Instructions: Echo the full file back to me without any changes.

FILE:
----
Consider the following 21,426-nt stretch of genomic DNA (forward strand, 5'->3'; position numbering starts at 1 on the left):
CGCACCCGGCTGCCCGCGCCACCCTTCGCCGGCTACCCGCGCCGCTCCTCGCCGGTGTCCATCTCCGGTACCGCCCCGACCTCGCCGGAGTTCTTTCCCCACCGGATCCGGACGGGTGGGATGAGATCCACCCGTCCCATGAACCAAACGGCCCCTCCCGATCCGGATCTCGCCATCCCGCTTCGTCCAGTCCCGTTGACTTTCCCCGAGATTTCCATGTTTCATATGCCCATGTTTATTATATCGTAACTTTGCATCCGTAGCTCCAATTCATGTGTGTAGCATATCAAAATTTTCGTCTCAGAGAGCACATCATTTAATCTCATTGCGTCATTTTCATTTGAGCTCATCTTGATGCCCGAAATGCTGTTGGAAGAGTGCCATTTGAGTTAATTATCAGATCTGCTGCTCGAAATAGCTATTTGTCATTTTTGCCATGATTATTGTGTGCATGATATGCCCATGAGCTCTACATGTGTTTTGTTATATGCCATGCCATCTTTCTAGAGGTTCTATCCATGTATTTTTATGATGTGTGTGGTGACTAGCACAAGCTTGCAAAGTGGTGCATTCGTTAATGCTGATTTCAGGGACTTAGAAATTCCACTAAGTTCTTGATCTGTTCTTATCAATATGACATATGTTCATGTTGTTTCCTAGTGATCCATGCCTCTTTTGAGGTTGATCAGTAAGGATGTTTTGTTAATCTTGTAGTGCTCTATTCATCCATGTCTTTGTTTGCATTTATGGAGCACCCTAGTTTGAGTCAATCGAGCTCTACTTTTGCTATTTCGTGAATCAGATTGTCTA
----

Consider the following 21,426-nt stretch of genomic DNA (forward strand, 5'->3'; position numbering starts at 1 on the left):
CGCACCCGGCTGCCCGCGCCACCCTTCGCCGGCTACCCGCGCCGCTCCTCGCCGGTGTCCATCTCCGGTACCGCCCCGACCTCGCCGGAGTTCTTTCCCCACCGGATCCGGACGGGTGGGATGAGATCCACCCGTCCCATGAACCAAACGGCCCCTCCCGATCCGGATCTCGCCATCCCGCTTCGTCCAGTCCCGTTGACTTTCCCCGAGATTTCCATGTTTCATATGCCCATGTTTATTATATCGTAACTTTGCATCCGTAGCTCCAATTCATGTGTGTAGCATATCAAAATTTTCGTCTCAGAGAGCACATCATTTAATCTCATTGCGTCATTTTCATTTGAGCTCATCTTGATGCCCGAAATGCTGTTGGAAGAGTGCCATTTGAGTTAATTATCAGATCTGCTGCTCGAAATAGCTATTTGTCATTTTTGCCATGATTATTGTGTGCATGATATGCCCATGAGCTCTACATGTGTTTTGTTATATGCCATGCCATCTTTCTAGAGGTTCTATCCATGTATTTTTATGATGTGTGTGGTGACTAGCACAAGCTTGCAAAGTGGTGCATTCGTTAATGCTGATTTCAGGGACTTAGAAATTCCACTAAGTTCTTGATCTGTTCTTATCAATATGACATATGTTCATGTTGTTTCCTAGTGATCCATGCCTCTTTTGAGGTTGATCAGTAAGGATGTTTTGTTAATCTTGTAGTGCTCTATTCATCCATGTCTTTGTTTGCATTTATGGAGCACCCTAGTTTGAGTCAATCGAGCTCTACTTTTGCTATTTCGTGAATCAGATTGTCTA